Lobbying community owes Lord Nolan 'an enormous debt'

A former colleague pays tribute to Lord Nolan, an influential figure in the lobbying arena who died last month.

The man who exerted the greatest influence on lobbying in the past 20 years was not himself a lobbyist. Nor did he concern himself directly with the way in which lobbyists behaved. But anyone working in PA today operates within the framework that he created.

The Parliamentary Commissioner for Standards, the ‘Nolan Rules’ for public appointments, and the code of the Association of Professional Political Consultants – all owe their existence to Michael Nolan, who died on 22 January after a long illness.

Nolan was already a distinguished law lord when he was asked to head the new Committee on Standards in Public Life in 1994. It was the era of ‘cash for questions’ and parliamentary sleaze, and a panicky John Major took the classic way out of a press firestorm – hand the whole issue over to a pillar of the establishment.

But if Major hoped that the result would be a dull report, he picked the wrong man. Nolan was not a showy or demonstrative figure. He had a powerful moral sense and felt that – to use his phrase – ‘a certain slackness’ in behaviour had crept in.

I worked for him at the Standards Committee. The first sign that this would not be a conventional piece of political bromide came with his decision to take evidence in public. MPs, peers, lobbyists, journalists and others turned up for courteous but firm questioning. Had standards in public life declined? Were many legislators on the take? What should be done to restore trust?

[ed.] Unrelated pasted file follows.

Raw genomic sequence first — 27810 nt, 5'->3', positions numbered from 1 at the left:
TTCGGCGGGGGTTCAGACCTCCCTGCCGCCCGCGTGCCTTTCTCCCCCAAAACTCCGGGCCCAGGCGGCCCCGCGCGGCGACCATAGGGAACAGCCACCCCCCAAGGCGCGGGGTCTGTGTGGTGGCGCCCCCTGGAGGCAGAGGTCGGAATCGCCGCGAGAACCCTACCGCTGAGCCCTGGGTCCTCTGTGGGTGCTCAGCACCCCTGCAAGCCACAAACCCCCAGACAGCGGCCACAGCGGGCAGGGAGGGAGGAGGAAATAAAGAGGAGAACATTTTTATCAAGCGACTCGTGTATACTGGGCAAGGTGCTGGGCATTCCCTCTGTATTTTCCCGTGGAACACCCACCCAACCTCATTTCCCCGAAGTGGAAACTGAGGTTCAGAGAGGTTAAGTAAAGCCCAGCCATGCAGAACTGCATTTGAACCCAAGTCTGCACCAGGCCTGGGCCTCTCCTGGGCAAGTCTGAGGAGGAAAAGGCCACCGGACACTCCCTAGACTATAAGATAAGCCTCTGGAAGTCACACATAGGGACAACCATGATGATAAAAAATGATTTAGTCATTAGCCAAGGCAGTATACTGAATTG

Nolan’s report recommended a serious tightening of the rules on disclosure for MPs, and a much tougher regime on paid advocacy for outside interests. The role of ministers in deciding public appointments was restricted, and their code of conduct was to be expanded. Civil servants were to be given a route for raising concerns about improper political pressure.

Virtually all the recommendations were adopted without argument.

The irony was that Nolan did not believe the system to be corrupt or rotten. But he felt that without a visible clean-up, the perception of things gone bad would cripple public life.

Did he succeed? It is true that he could not stem the decline in public confidence. What he did do was to erase many of the grey areas that had been exploited. Moreover, he prompted PA professionals to properly regulate themselves. For that, we owe Nolan an enormous debt.

Martin Le Jeune, formerly assistant-secretary of the Committee on Standards in Public Life from 1994-1997.

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